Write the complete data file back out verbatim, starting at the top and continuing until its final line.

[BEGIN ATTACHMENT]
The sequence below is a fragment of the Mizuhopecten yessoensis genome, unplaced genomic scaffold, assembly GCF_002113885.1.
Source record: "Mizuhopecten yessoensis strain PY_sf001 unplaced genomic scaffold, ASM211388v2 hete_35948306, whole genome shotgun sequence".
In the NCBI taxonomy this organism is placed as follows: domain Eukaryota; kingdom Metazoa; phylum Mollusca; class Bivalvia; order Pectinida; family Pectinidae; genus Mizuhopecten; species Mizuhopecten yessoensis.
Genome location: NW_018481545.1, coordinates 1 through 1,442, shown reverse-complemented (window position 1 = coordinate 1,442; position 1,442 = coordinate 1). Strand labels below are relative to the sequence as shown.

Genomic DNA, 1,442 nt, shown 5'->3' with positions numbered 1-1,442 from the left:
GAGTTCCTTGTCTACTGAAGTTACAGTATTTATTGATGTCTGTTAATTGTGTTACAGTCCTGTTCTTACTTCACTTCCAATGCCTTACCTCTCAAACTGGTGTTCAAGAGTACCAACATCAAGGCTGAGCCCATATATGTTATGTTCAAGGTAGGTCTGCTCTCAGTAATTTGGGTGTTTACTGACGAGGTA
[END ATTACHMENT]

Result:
The sequence below is a fragment of the Mizuhopecten yessoensis genome, unplaced genomic scaffold, assembly GCF_002113885.1.
Source record: "Mizuhopecten yessoensis strain PY_sf001 unplaced genomic scaffold, ASM211388v2 hete_35948306, whole genome shotgun sequence".
In the NCBI taxonomy this organism is placed as follows: domain Eukaryota; kingdom Metazoa; phylum Mollusca; class Bivalvia; order Pectinida; family Pectinidae; genus Mizuhopecten; species Mizuhopecten yessoensis.
Genome location: NW_018481545.1, coordinates 1 through 1,442, shown reverse-complemented (window position 1 = coordinate 1,442; position 1,442 = coordinate 1). Strand labels below are relative to the sequence as shown.

Genomic DNA, 1,442 nt, shown 5'->3' with positions numbered 1-1,442 from the left:
GAGTTCCTTGTCTACTGAAGTTACAGTATTTATTGATGTCTGTTAATTGTGTTACAGTCCTGTTCTTACTTCACTTCCAATGCCTTACCTCTCAAACTGGTGTTCAAGAGTACCAACATCAAGGCTGAGCCCATATATGTTATGTTCAAGGTAGGTCTGCTCTCAGTAATTTGGGTGTTTACTGACGAGGTA